One of my blog readers asked: "How do you clutter bust a habit? When I drive I feel a compulsive need to call someone on my cell phone. As soon as I get in my car, I call someone on the phone, even though I know it's not safe."
Yeah, I know what you mean. I used to feel compelled to spend too much time on the internet. Whenever I had free time, I'd find myself surfing, looking up stuff that randomly occurred to me. When I was in the midst of it, I was unhappy with myself. I'd think, "I got to get offline, I'm not enjoying myself," but then I was still doing it.
What I find helps with habits is to notice when the desire to do them shows up in our awareness, or when we find ourselves in the midst of doing the habit. The desire to do the habit is an appetite. It's a craving feeling, like wanting to have lunch. The habit has a force behind it. It resonates in us. We can't resist. You're in your car and the compulsion to get on the cell phone pops up. Notice the power motivating the action.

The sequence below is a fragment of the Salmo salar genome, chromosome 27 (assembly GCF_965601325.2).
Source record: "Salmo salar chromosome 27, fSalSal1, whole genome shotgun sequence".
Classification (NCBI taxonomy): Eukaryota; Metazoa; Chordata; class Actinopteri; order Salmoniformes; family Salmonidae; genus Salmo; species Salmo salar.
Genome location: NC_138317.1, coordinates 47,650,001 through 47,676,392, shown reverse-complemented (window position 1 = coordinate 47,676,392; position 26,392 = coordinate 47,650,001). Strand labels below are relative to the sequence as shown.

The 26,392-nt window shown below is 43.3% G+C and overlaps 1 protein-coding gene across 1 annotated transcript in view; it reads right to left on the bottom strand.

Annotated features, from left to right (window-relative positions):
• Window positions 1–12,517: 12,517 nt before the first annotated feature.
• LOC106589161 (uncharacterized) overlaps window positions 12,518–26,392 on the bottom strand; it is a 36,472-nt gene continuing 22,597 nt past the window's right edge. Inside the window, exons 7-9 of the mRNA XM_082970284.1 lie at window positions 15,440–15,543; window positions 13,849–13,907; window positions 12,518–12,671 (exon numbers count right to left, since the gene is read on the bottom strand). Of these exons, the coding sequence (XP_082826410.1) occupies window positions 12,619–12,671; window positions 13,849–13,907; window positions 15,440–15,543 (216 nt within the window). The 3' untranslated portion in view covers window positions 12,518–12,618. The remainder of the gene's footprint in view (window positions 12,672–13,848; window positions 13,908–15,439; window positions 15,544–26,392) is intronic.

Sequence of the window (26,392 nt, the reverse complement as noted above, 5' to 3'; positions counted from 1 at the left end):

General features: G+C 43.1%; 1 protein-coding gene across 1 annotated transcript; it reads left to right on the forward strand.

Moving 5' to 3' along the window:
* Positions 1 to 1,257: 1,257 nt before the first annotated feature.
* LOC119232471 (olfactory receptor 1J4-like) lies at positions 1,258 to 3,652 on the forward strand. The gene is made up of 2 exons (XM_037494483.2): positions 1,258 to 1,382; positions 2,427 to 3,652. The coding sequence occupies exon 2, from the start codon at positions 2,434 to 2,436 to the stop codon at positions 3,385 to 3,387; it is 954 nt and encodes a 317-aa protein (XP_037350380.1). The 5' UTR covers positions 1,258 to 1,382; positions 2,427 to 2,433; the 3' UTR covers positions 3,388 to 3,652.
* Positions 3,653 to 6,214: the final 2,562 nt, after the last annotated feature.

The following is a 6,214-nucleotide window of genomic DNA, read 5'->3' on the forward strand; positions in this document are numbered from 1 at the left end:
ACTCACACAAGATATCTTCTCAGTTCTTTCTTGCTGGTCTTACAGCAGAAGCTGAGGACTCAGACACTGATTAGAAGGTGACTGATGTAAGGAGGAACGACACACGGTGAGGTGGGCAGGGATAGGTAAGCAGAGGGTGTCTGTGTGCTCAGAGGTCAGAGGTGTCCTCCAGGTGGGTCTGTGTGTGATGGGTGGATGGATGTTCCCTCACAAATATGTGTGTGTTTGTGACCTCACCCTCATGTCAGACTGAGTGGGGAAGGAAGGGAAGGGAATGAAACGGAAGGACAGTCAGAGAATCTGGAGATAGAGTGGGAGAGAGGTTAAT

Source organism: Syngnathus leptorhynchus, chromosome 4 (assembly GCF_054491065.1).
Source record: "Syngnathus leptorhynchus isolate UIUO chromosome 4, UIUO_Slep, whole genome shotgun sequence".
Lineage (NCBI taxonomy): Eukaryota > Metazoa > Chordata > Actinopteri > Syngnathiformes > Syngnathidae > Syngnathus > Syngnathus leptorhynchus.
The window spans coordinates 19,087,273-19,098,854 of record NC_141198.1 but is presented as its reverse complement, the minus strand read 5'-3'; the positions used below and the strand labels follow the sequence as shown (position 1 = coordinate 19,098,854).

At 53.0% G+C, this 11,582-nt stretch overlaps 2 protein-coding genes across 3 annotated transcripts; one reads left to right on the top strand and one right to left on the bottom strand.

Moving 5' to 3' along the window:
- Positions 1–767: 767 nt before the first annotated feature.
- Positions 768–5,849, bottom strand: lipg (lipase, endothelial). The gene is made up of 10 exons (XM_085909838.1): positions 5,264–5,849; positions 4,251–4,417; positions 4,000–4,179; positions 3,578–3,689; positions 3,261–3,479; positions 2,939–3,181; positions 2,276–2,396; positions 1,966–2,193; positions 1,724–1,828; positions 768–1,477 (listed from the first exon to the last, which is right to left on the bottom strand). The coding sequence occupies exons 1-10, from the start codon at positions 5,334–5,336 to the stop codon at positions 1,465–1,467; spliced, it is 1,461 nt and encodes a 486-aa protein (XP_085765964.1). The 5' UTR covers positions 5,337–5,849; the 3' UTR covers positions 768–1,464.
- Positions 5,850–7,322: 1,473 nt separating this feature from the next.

I say this because the alternative of trying to not do it or feeling badly about doing it never stops a habit. Then you're doing the habit and feeling badly about what you're doing. The reaction to what you're doing most often feels worse than the habit itself. It's like getting in the way of a charging rhino.
Watching the habit and your reaction to doing it has the effect of lessening the power of the habit. Maybe you'll still get on the phone while driving, but you'll do it less. Sometimes we don't feel satisfied until we do something 100%. But incremental change actually is longer lasting.
In terms of my internet habit, I stopped fighting the desire and just started noticing it. Being conscious of it made it less fun, less compelling. The awareness ruined the habit.